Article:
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I’ve been reading about books, physical books, recently (Greetham and Ong) and about the act of reading (Ong, Birkerts). It’s made me think even more about the ways that we interact physically and physiologically with our texts. Ong and Birkerts, in particular, made me think about different ways that we experience books. If we listen to an audiobook, how does that differ from reading out loud to our selves or from having a book read to us? Reading aloud to an audience is an interactive performance in a way that audiobooks are not (live theater versus filmed). As reader, you can respond to your audience’s discomfort or lack of attention or increased attention to help convey meaning. On the other hand, audiobooks have the luxury of retakes if something’s not right and the reader cannot be distracted by the audience. As audience however, how do we receive these performances? Is it more meaningful that the performance is live? I’m curious whether, for example, people remember more of a book that’s read aloud to them in person (by a stranger) than from an audiobook.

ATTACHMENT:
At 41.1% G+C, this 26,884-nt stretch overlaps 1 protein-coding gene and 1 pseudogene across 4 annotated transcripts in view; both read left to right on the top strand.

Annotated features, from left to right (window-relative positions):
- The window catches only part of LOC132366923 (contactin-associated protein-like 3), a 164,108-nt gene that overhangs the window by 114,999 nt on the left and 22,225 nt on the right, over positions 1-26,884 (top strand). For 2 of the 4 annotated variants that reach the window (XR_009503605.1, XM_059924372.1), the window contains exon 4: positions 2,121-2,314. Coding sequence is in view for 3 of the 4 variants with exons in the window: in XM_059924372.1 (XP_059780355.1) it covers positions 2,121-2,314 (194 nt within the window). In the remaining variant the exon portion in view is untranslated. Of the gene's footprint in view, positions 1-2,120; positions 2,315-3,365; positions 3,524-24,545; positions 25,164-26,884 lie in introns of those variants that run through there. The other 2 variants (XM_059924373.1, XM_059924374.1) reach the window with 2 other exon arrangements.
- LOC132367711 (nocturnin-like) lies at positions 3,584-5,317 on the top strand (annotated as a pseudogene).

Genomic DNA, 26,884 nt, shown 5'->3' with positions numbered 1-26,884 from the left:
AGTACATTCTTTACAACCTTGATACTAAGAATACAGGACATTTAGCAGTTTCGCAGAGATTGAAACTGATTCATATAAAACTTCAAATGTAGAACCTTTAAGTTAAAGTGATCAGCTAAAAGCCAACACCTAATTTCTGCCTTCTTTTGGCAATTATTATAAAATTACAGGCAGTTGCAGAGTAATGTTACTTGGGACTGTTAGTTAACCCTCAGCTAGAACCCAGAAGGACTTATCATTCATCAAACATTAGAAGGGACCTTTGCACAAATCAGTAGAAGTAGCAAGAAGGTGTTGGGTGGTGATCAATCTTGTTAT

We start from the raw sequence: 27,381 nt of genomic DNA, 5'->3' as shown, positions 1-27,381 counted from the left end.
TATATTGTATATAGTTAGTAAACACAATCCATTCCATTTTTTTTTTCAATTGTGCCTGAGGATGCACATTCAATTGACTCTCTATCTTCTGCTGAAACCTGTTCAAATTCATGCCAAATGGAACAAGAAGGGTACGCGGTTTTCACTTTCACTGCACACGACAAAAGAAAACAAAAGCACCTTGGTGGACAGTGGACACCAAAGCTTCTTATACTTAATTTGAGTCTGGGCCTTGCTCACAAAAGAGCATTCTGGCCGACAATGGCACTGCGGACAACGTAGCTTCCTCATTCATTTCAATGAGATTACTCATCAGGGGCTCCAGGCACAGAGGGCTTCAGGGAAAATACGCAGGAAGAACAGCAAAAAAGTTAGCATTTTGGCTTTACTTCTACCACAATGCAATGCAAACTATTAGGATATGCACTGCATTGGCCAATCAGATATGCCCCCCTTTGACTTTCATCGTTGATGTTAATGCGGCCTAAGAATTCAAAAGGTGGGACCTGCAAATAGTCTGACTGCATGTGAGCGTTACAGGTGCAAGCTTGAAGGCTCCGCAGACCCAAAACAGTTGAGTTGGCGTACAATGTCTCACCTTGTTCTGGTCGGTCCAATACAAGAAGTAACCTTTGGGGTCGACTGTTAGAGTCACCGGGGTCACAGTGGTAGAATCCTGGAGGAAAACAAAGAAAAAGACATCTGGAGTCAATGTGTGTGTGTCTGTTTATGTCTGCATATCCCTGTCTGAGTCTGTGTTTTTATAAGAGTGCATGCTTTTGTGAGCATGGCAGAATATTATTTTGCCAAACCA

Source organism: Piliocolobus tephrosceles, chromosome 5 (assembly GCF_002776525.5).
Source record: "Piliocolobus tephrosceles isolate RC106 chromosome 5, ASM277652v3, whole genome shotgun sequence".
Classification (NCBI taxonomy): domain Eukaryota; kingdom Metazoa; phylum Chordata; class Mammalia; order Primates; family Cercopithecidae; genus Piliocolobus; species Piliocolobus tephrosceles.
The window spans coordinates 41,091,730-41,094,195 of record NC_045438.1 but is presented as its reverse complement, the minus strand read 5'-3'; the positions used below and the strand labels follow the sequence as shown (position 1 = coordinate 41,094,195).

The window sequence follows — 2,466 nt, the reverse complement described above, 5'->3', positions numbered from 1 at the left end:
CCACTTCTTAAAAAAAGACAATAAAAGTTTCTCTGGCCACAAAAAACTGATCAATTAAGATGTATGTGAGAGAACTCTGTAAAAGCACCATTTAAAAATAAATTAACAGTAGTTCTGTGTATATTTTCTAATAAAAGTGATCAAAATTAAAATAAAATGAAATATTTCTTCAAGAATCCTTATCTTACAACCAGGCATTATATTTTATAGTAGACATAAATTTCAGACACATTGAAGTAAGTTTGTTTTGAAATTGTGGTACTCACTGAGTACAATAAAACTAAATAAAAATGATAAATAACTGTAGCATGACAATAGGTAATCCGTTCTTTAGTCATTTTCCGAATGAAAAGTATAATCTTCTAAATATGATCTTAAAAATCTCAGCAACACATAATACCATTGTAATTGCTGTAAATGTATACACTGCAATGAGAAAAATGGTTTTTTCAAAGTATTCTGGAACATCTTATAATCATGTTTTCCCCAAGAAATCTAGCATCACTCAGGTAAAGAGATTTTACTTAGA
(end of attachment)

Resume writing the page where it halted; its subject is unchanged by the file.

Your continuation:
I emphasize stranger because in practice in our society reading books aloud to one another is commonly an intimate act. A prime example is of a parent reading to a child. My mother read to me and my brother at bedtime well after the age that we’d started reading. The Hobbit, for me, was first an oral work (with pictures shared) and only later one that I read as text on a page.  Since we would have happily made her read all night long, my mother had to pick stopping points in the books that we read. Chapter endings were the logical choice, both structurally (most authors end chapters with some kind of intermediate conclusion, even if it’s a cliff-hanger) and psychologically in a way that even a pre-literate[1] child can understand (there’s white space, a break in the text; it’s okay to stop reading here). That rhythm of reading is deeply part of me even now, and I will find myself falling asleep, eyes crossing and book drooping, because I have to finish the chapter before I can set a book aside.  Intellectually, I know that I’m not getting much from reading when I’m that groggy. But if I’m not at that “official” stopping point, it’s hard for me to stop.